A Hartford Superior Court judge cast doubt Tuesday on many, but not all, of Susan Bysiewicz’s claims that her duties as secretary of the state constituted the “active practice” of law.

Judge Michael R. Sheldon heard final arguments in a case that Bysiewicz brought against her own office to resolve doubts about her eligibility to run for attorney general.

Sheldon invited the parties to challenge if the court has jurisdiction to answer Bysiewicz’s eligibility question, but he was told today that no one will raise a jurisdictional question.

Eliot Gersten, the lawyer for the intervening Connecticut Republican Party, was considering arguing that Bysiewicz’s litigation is premature. GOP Chairman Chris Healy said today they decided against making that argument.

Neither her own office nor the Democratic Party have taken any steps to block Bysiewicz from seeking the Democratic nomination or obtaining a place on the ballot, Gersten said Tuesday. So, he had said, is the litigation ripe for a ruling?

The short-lived issue of timeliness is the latest wrinkle in an unusual political and legal drama involving the 48-year-old Bysiewicz, once an undisputed rising star in Democratic politics.

In a matter of months, she has gone from being the front-runner for governor to a damaged candidate for attorney general.

On Tuesday, Sheldon was dismissive of Bysiewicz’s testimony that she practiced law every time she answered a question about election law, testified at the General Assembly on pending legislation or held a press conference.

But Sheldon was open to the claim that Bysiewicz had engaged in the practice of law if she collaborated with her legal staff on formal opinions interpreting election law.

Gersten conceded that collaboration could be seen as practicing law, but he argued that Bysiewicz acted more like a client than a lawyer, relying on her own legal staff and the attorney general’s office for advice.

“She’s no different than the CEO of a company,” Gersten said.

Gersten challenged Bysiewicz’s claim that she acted as a lawyer while overseeing the drafting of a contract with a vendor who provided the state with electronic voting machines.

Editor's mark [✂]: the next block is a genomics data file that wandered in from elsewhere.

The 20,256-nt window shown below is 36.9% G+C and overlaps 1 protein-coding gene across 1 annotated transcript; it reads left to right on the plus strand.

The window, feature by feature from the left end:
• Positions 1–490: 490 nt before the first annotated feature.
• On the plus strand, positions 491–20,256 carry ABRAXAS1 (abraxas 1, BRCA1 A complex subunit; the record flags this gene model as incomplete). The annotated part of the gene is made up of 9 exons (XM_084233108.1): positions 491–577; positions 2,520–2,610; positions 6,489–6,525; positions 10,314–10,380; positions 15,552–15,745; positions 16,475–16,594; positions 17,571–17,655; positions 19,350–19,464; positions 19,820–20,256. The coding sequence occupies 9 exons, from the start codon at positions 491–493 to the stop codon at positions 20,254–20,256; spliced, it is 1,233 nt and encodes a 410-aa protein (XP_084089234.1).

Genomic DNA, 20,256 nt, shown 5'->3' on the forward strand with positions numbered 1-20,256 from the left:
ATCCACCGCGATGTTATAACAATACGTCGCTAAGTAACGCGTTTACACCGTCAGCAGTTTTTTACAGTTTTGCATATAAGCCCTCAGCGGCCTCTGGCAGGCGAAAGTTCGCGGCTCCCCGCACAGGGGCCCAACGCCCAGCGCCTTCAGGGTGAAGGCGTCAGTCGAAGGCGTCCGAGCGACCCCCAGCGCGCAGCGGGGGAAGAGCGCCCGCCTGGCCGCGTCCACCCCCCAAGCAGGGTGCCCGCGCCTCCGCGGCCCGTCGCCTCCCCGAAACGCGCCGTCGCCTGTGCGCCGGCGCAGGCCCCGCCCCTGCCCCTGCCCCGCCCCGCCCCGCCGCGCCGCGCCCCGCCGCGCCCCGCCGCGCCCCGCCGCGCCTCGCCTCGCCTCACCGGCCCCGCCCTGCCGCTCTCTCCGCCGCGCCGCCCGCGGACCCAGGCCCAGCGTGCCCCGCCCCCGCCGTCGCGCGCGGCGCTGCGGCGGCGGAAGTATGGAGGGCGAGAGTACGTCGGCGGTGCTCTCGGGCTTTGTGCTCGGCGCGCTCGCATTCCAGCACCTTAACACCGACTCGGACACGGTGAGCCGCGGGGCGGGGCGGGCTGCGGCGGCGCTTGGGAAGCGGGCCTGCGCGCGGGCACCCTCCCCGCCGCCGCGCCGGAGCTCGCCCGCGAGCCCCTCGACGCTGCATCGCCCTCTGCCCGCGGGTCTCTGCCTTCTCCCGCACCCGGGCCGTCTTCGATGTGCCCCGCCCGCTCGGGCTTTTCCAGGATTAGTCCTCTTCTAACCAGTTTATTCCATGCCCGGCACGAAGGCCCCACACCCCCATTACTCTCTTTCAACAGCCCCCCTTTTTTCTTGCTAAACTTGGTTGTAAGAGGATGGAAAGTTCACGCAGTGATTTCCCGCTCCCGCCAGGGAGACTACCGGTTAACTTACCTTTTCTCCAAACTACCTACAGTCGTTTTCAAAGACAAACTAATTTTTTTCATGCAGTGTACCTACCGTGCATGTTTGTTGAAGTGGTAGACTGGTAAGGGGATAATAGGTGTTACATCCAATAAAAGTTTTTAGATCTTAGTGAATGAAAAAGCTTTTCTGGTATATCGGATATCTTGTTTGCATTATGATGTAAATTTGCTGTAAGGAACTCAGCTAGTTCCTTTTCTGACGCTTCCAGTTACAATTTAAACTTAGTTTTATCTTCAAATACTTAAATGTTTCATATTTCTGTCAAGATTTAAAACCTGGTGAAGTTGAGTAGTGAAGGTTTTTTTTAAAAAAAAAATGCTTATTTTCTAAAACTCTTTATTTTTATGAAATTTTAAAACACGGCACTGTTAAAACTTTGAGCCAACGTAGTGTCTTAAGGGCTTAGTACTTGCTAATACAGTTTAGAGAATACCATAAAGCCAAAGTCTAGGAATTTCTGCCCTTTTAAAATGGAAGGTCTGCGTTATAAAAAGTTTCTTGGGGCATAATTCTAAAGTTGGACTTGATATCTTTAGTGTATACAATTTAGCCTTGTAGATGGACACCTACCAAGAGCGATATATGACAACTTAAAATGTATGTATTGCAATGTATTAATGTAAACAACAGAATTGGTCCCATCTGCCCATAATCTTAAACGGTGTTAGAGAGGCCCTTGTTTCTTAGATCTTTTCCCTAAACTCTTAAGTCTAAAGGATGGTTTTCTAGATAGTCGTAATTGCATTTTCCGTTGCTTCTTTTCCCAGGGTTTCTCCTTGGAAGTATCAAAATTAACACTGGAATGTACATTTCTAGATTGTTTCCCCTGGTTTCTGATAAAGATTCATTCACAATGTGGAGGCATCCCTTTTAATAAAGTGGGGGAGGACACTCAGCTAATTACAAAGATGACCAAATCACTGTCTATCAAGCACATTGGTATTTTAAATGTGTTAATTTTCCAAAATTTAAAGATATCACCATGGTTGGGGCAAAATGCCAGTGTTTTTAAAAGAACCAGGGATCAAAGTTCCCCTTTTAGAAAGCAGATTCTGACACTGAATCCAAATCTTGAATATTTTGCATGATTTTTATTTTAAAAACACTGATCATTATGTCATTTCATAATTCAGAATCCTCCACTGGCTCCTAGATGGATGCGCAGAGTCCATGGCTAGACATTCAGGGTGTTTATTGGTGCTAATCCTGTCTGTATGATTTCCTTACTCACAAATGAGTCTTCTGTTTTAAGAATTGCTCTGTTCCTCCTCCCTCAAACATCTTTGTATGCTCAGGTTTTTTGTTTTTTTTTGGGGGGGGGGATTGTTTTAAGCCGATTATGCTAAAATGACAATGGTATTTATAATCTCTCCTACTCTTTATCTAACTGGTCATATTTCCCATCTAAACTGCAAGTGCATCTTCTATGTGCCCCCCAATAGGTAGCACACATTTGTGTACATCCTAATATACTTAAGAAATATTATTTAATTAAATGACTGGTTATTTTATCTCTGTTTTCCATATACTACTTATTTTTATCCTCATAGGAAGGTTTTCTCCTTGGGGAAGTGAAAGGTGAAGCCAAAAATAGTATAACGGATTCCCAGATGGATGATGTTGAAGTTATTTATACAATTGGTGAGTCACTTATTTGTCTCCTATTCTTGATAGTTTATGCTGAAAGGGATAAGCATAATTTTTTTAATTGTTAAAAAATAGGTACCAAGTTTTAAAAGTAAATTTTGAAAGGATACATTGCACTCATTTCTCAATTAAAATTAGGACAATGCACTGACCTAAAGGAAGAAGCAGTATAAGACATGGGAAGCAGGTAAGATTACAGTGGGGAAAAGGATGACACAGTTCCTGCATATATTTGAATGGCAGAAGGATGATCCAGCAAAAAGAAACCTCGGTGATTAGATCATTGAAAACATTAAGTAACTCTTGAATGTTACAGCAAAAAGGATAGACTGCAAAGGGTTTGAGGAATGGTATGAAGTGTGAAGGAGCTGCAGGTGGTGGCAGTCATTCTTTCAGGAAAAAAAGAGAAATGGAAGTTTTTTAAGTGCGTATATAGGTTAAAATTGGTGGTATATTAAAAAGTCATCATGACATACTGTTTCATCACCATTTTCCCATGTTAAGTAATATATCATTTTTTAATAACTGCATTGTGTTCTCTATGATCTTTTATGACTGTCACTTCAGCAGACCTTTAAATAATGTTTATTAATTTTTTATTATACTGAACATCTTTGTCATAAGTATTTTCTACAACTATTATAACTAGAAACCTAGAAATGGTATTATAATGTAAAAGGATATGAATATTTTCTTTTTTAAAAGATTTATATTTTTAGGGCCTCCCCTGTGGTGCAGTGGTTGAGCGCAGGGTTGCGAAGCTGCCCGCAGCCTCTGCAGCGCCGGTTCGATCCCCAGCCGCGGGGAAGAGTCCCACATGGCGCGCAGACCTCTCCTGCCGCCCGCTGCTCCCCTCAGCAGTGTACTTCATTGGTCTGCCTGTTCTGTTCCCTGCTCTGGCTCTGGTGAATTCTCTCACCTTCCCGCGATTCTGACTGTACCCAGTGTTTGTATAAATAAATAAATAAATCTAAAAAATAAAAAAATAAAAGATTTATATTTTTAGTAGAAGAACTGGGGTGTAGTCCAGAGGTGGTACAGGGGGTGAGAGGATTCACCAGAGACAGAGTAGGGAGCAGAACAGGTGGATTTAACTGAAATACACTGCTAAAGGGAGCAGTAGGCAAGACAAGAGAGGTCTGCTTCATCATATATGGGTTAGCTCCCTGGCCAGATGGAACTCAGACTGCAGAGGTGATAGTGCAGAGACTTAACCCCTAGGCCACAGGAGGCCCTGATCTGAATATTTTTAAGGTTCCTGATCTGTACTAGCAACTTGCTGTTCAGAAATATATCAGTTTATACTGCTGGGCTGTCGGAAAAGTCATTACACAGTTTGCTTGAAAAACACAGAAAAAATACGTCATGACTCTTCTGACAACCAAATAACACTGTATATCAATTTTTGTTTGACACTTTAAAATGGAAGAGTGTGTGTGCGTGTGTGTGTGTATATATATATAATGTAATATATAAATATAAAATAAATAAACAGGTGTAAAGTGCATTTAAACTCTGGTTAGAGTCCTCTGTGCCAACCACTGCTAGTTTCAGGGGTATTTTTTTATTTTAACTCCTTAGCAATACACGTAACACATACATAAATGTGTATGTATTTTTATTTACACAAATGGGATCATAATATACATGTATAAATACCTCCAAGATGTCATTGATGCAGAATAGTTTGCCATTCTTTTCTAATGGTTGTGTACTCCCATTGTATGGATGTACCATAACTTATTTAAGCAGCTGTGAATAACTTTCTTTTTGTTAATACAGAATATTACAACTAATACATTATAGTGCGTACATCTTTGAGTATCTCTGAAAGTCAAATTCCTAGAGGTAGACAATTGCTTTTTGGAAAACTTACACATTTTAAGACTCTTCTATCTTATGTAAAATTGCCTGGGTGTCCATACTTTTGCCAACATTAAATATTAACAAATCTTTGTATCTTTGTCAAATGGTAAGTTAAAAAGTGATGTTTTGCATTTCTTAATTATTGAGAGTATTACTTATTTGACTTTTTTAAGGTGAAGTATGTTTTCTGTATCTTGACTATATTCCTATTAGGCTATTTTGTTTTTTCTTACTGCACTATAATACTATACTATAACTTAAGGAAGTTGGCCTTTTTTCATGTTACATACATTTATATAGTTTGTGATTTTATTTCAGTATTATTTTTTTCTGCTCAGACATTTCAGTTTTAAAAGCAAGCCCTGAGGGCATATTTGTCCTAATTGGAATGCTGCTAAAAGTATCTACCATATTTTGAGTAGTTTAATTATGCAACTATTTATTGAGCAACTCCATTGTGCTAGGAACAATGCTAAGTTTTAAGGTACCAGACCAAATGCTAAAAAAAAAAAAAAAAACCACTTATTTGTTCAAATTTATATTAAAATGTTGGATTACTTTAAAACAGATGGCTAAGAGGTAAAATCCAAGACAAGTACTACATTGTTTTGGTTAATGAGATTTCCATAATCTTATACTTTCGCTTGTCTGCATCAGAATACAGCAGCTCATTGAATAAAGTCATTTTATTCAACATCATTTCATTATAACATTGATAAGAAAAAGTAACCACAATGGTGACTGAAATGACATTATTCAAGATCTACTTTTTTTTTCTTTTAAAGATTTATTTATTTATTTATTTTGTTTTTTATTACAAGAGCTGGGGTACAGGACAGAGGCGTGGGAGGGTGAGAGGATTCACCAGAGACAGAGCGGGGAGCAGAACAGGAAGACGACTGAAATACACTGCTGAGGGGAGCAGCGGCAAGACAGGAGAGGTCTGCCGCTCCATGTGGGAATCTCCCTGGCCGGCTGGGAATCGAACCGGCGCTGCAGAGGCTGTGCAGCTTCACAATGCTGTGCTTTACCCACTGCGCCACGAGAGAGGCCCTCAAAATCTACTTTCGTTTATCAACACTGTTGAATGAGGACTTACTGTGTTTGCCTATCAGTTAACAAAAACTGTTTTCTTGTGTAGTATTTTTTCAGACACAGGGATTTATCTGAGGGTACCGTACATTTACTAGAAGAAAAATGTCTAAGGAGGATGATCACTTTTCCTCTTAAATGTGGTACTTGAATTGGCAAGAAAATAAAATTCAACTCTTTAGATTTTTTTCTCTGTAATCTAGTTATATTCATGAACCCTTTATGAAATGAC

“She wasn’t a lawyer then.  She was the client,” Gersten said. “And, frankly, Judge, I think she’s always the client.”

Her lawyer, Daniel Krisch, told Sheldon that Bysiewicz needs only to prove that she practiced law as secretary of the state, not that it took the majority of her time.

He conceded, however, that the active practice of law required more than that she simply be a lawyer in good standing.

In a trial brief, his co-counsel, Wesley W. Horton, told Sheldon that the current rules for lawyers entertain only four options for Bysiewicz’s status: active, inactive, retired and suspended or disbarred.

Bysiewicz ended an exploratory campaign for governor and jumped into the race for attorney general in January, after U.S. Sen. Christopher Dodd announced his retirement and Attorney General Richard Blumenthal said he would run for Dodd’s seat.

But questions soon arose about whether Bysiewicz, 1986 graduate of Duke University law school, had 10 years of active practice at the bar in Connecticut as required by statute.

Without counting at least some of her 11 years as secretary of the state, Bysiewicz would fall short.

She filed suit against her own office, seeking a declaratory ruling on whether her duties as secretary of the state constituted the practice of law.

Bysiewicz also challenged the constitutionality of the 10-year requirement, which was outlined in an 1897 law establishing the attorney general’s office and reaffirmed in 1970, when a constitutional amendment made attorney general a constitutional office

Not only is her present office the defendant, the office she wants to win in November is fighting her on the constitutionality issue.

Gregory T. D’Auria, the senior appellate counsel for the attorney general’s office, struck an incredulous tone in his brief defending the constitutionality of the 10-year requirement.

“In her brief, the plaintiff asks this Court to endorse the following remarkable conclusion: When the Office of Attorney General was elevated in 1970 to constitutional status to protect its status as an increasingly vital part of our state government, the framers’ intent…was to nullify essential professional qualifications that had existed without controversy for 73 years, opening the office even to a non-attorney.”

Mark is the Capitol Bureau Chief and a co-founder of CT Mirror. He is a frequent contributor to WNPR, a former state politics writer for The Hartford Courant and Journal Inquirer, and contributor for The New York Times.

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